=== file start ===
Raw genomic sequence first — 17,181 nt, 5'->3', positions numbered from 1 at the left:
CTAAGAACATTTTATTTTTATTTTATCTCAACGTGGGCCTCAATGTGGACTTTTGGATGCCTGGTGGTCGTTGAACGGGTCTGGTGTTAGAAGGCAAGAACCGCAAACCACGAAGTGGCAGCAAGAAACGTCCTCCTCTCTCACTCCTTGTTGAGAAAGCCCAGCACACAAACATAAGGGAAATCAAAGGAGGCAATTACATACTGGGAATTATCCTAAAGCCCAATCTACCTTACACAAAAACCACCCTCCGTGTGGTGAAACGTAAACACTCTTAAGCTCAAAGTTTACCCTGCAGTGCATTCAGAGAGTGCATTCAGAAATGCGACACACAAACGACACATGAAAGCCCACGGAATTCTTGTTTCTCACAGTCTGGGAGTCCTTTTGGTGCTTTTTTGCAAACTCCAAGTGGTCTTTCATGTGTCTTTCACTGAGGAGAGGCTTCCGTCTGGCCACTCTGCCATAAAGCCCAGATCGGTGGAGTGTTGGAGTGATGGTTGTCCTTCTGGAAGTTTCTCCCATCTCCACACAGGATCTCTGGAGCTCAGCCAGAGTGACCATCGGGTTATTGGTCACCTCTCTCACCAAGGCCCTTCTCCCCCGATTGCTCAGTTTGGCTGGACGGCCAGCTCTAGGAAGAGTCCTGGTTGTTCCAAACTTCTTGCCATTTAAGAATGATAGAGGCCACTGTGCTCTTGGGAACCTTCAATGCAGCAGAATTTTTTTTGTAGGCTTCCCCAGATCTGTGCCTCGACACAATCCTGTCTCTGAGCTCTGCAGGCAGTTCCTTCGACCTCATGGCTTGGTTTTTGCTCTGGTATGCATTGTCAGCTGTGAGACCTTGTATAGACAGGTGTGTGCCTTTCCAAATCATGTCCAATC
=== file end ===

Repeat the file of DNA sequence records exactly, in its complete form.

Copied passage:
Raw genomic sequence first — 17,181 nt, 5'->3', positions numbered from 1 at the left:
CTAAGAACATTTTATTTTTATTTTATCTCAACGTGGGCCTCAATGTGGACTTTTGGATGCCTGGTGGTCGTTGAACGGGTCTGGTGTTAGAAGGCAAGAACCGCAAACCACGAAGTGGCAGCAAGAAACGTCCTCCTCTCTCACTCCTTGTTGAGAAAGCCCAGCACACAAACATAAGGGAAATCAAAGGAGGCAATTACATACTGGGAATTATCCTAAAGCCCAATCTACCTTACACAAAAACCACCCTCCGTGTGGTGAAACGTAAACACTCTTAAGCTCAAAGTTTACCCTGCAGTGCATTCAGAGAGTGCATTCAGAAATGCGACACACAAACGACACATGAAAGCCCACGGAATTCTTGTTTCTCACAGTCTGGGAGTCCTTTTGGTGCTTTTTTGCAAACTCCAAGTGGTCTTTCATGTGTCTTTCACTGAGGAGAGGCTTCCGTCTGGCCACTCTGCCATAAAGCCCAGATCGGTGGAGTGTTGGAGTGATGGTTGTCCTTCTGGAAGTTTCTCCCATCTCCACACAGGATCTCTGGAGCTCAGCCAGAGTGACCATCGGGTTATTGGTCACCTCTCTCACCAAGGCCCTTCTCCCCCGATTGCTCAGTTTGGCTGGACGGCCAGCTCTAGGAAGAGTCCTGGTTGTTCCAAACTTCTTGCCATTTAAGAATGATAGAGGCCACTGTGCTCTTGGGAACCTTCAATGCAGCAGAATTTTTTTTGTAGGCTTCCCCAGATCTGTGCCTCGACACAATCCTGTCTCTGAGCTCTGCAGGCAGTTCCTTCGACCTCATGGCTTGGTTTTTGCTCTGGTATGCATTGTCAGCTGTGAGACCTTGTATAGACAGGTGTGTGCCTTTCCAAATCATGTCCAATC